This basic physiological fact shouldn’t impede our progress and tissue health, but it does.
What do Tendons Do?
Before we make any decisions, let’s understand exactly what tendons do.
- Tendons and ligaments attach muscles to bones. It is through tendons that muscles transmit force and make movement possible. Contracting your muscles pulls on the tendons, which yanks on the bone, producing movement.
- Tendons and ligaments also provide an elastic response, a stretch-shortening recoil effect that helps you jump, run, lift heavy things, and absorb impacts. Think of it like a rubber band.
Tendons have two primary properties that determine how they function:
Tendon Stiffness (Strength)
Tendon stiffness sounds bad, but it refers to the strength of your tendon. Tendon stiffness is the degree to which a tendon can withstand elongation and maintain form and function when placed under stress. Contrary to how we usually think about stiffness, a stiff tendon can help us transmit more force and be more stable in our movements. It takes a lot more force to get a stiff tendon to elongate, but they reward your efforts with a powerful recoil.
Stiff tendons are stiff. More elastic tendons are compliant. We need a mix of compliant and stiff tendons, depending on the tendon’s location and job.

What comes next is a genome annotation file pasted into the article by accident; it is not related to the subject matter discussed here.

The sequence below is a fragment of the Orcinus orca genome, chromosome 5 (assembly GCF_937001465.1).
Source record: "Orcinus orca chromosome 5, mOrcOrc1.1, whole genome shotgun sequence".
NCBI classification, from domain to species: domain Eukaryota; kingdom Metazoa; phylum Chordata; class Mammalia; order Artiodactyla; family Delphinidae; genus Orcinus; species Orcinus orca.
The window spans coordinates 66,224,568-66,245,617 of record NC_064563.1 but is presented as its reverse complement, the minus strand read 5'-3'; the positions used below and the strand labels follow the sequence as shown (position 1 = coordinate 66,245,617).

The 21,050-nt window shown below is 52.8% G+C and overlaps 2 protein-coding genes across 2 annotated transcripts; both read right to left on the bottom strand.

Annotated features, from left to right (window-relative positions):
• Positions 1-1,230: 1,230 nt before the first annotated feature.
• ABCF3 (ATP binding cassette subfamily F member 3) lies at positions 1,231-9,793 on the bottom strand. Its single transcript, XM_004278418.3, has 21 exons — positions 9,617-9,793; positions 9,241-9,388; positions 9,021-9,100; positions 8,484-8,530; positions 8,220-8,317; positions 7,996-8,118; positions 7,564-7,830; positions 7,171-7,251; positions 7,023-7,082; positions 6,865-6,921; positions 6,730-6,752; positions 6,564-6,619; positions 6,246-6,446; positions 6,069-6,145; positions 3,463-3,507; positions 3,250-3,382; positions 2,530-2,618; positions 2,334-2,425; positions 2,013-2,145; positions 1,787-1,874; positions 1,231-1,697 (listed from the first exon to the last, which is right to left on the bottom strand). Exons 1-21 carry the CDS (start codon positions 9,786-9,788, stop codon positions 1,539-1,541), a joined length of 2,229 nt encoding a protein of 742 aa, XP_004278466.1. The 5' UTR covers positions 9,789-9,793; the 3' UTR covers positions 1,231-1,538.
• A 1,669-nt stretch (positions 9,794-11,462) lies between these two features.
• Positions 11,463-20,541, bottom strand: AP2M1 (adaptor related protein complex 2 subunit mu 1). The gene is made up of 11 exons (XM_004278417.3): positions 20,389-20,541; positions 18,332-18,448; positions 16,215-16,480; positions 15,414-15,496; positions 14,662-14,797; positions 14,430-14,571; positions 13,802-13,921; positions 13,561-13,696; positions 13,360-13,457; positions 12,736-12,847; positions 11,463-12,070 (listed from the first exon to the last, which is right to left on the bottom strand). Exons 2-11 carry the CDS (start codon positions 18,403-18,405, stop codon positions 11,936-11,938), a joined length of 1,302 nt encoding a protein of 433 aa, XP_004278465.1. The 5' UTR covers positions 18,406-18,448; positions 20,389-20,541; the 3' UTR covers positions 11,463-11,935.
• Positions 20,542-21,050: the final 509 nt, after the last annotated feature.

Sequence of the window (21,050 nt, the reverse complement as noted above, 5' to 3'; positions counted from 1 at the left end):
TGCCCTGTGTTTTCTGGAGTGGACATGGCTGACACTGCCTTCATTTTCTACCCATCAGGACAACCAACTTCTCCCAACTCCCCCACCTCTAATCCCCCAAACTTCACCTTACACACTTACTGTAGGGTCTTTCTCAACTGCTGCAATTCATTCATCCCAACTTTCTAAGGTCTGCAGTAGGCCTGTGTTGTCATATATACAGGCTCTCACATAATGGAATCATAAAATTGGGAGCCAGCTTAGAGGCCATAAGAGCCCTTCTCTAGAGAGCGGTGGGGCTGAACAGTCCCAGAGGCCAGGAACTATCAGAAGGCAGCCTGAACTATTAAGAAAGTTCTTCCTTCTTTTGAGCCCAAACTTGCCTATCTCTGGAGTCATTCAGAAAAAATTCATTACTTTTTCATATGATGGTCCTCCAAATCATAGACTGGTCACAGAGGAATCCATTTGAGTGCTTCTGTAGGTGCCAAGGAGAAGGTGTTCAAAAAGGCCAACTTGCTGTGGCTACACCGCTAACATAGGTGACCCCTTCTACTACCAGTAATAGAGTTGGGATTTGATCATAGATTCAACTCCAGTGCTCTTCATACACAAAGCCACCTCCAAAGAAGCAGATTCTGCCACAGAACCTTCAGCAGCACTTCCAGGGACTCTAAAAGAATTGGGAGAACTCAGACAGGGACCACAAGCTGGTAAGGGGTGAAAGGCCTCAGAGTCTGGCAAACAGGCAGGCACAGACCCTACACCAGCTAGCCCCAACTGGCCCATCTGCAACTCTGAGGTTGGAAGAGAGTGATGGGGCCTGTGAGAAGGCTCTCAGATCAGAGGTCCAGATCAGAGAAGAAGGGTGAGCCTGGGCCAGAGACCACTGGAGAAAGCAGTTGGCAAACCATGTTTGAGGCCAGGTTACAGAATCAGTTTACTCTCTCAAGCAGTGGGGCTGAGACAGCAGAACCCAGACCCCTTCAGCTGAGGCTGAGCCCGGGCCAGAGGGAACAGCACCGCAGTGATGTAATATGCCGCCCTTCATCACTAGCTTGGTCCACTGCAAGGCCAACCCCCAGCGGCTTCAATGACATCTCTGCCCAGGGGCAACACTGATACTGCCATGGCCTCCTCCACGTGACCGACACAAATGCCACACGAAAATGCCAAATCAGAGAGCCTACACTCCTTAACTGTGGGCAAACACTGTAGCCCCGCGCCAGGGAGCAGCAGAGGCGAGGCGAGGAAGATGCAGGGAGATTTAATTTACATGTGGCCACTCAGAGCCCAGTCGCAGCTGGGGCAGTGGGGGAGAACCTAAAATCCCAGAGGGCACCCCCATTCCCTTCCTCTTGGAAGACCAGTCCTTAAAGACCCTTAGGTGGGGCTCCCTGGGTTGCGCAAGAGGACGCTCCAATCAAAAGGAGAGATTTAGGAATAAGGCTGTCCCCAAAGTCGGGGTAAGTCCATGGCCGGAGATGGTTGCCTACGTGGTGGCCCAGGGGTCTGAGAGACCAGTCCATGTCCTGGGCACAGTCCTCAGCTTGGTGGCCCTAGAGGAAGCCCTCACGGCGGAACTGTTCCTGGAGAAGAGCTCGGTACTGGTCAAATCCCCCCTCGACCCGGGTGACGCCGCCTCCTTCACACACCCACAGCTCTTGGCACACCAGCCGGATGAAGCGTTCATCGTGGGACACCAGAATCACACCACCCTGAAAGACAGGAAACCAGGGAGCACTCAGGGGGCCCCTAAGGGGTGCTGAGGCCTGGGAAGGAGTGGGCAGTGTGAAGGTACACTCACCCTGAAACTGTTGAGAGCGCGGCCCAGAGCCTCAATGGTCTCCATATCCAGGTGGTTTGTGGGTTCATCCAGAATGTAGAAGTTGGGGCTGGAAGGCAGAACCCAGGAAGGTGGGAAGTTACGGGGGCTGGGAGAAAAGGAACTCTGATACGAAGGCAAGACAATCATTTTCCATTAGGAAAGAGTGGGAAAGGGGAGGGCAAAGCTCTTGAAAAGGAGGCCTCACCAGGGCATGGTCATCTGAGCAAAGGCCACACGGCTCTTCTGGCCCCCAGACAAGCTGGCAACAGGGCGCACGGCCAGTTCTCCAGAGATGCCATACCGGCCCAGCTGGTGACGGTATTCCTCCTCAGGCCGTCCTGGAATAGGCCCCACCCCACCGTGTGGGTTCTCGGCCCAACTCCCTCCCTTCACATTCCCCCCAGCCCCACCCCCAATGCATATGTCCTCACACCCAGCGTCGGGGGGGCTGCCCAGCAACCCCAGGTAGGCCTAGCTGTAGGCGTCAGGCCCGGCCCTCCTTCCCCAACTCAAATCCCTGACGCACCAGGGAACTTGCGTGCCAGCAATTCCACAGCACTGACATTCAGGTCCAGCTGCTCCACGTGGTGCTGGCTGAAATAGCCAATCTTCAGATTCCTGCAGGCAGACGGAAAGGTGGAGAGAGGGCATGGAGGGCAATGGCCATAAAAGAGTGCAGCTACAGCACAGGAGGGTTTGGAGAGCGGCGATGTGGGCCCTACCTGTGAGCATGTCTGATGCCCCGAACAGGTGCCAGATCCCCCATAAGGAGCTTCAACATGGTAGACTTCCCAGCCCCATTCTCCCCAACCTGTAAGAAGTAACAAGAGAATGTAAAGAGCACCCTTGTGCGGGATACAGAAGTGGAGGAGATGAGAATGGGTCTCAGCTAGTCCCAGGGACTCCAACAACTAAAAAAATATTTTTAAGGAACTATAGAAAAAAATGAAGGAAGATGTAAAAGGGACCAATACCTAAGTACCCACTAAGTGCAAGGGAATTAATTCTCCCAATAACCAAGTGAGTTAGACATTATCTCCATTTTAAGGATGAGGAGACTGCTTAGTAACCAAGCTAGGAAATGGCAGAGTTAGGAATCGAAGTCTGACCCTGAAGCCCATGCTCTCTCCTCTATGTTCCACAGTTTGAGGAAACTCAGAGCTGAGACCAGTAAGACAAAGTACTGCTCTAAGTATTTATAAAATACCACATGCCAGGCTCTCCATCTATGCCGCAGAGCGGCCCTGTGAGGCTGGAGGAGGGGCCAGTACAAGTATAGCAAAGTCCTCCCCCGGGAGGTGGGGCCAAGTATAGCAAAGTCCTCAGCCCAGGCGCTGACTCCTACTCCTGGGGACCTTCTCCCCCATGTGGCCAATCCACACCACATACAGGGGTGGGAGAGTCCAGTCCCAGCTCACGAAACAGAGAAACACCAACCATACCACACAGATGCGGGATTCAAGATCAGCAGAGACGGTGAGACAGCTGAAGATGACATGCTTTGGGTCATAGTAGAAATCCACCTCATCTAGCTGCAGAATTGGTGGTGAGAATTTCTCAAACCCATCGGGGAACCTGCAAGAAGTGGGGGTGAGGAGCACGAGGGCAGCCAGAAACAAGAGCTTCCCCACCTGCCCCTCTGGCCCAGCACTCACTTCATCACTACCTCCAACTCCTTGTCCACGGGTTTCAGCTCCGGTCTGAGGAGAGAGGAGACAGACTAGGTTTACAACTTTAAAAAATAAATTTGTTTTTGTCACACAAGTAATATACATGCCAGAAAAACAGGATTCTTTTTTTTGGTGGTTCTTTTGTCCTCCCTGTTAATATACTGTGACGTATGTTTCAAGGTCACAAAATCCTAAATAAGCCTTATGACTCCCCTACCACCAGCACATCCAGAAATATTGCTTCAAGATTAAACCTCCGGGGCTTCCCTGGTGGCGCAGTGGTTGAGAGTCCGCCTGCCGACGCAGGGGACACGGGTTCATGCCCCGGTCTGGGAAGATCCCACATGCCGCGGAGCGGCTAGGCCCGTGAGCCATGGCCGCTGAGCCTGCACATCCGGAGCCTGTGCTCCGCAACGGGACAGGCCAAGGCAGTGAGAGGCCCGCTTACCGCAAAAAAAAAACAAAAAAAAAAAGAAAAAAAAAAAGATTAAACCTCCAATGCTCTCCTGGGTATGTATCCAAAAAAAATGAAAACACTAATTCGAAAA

Tendon Hysteresis (How Stretchy Tendons Are)
Tendon hysteresis refers to how well your tendons stretch and resume their original form – the efficiency of the recoil response. If you waste a lot of energy in the rebound, you have high hysteresis. If your recoil is “snappy,” your tendons have low hysteresis. Low is better.
Other things matter, of course, like where the tendon “attaches” to the muscle. The farther it attaches from the axis of rotation, the stronger you’ll be (imagine holding the baseball bat in the center or the handle and trying to swing; which grip position will allow greater force?). Another is length; longer tendons have greater elastic potential than shorter ones, all else being equal. But that’s determined by genetics and out of our control.
Children Have Natural Tendon Strength
Just look at kids. The health of their connective tissue has three main advantages over adults:
They practice constant varied movement. They’re flopping down in distress because you turned the TV off. They’re climbing the bookcase, crawling like a dog, leaping like a frog, dancing to every bit of music they hear, jumping from objects twice their height.